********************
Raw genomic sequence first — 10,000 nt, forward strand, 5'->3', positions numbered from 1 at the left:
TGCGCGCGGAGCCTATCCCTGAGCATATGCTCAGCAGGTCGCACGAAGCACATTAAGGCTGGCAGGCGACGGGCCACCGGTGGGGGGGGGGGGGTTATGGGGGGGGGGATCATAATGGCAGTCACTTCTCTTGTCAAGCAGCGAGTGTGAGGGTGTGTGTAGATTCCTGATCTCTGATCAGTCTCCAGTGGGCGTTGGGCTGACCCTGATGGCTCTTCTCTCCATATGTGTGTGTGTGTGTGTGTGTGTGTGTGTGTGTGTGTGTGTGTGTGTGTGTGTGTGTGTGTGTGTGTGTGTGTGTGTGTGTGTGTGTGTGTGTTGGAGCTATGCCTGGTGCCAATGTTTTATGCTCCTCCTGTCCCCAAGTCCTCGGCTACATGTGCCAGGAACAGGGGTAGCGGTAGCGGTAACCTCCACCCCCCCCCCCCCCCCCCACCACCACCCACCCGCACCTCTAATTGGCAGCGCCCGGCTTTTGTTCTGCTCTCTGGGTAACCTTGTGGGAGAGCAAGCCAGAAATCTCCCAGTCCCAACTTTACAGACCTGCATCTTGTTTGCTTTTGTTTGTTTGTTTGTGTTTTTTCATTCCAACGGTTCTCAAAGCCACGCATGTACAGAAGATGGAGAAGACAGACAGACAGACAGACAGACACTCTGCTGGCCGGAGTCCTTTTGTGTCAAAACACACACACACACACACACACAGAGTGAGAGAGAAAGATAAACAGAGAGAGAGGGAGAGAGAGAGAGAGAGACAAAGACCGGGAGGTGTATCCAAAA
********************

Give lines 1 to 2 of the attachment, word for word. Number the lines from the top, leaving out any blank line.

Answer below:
Raw genomic sequence first — 10,000 nt, forward strand, 5'->3', positions numbered from 1 at the left:
TGCGCGCGGAGCCTATCCCTGAGCATATGCTCAGCAGGTCGCACGAAGCACATTAAGGCTGGCAGGCGACGGGCCACCGGTGGGGGGGGGGGGGTTATGGGGGGGGGGATCATAATGGCAGTCACTTCTCTTGTCAAGCAGCGAGTGTGAGGGTGTGTGTAGATTCCTGATCTCTGATCAGTCTCCAGTGGGCGTTGGGCTGACCCTGATGGCTCTTCTCTCCATATGTGTGTGTGTGTGTGTGTGTGTGTGTGTGTGTGTGTGTGTGTGTGTGTGTGTGTGTGTGTGTGTGTGTGTGTGTGTGTGTGTGTGTGTGTGTTGGAGCTATGCCTGGTGCCAATGTTTTATGCTCCTCCTGTCCCCAAGTCCTCGGCTACATGTGCCAGGAACAGGGGTAGCGGTAGCGGTAACCTCCACCCCCCCCCCCCCCCCCCACCACCACCCACCCGCACCTCTAATTGGCAGCGCCCGGCTTTTGTTCTGCTCTCTGGGTAACCTTGTGGGAGAGCAAGCCAGAAATCTCCCAGTCCCAACTTTACAGACCTGCATCTTGTTTGCTTTTGTTTGTTTGTTTGTGTTTTTTCATTCCAACGGTTCTCAAAGCCACGCATGTACAGAAGATGGAGAAGACAGACAGACAGACAGACAGACACTCTGCTGGCCGGAGTCCTTTTGTGTCAAAACACACACACACACACACACACAGAGTGAGAGAGAAAGATAAACAGAGAGAGAGGGAGAGAGAGAGAGAGAGACAAAGACCGGGAGGTGTATCCAAAA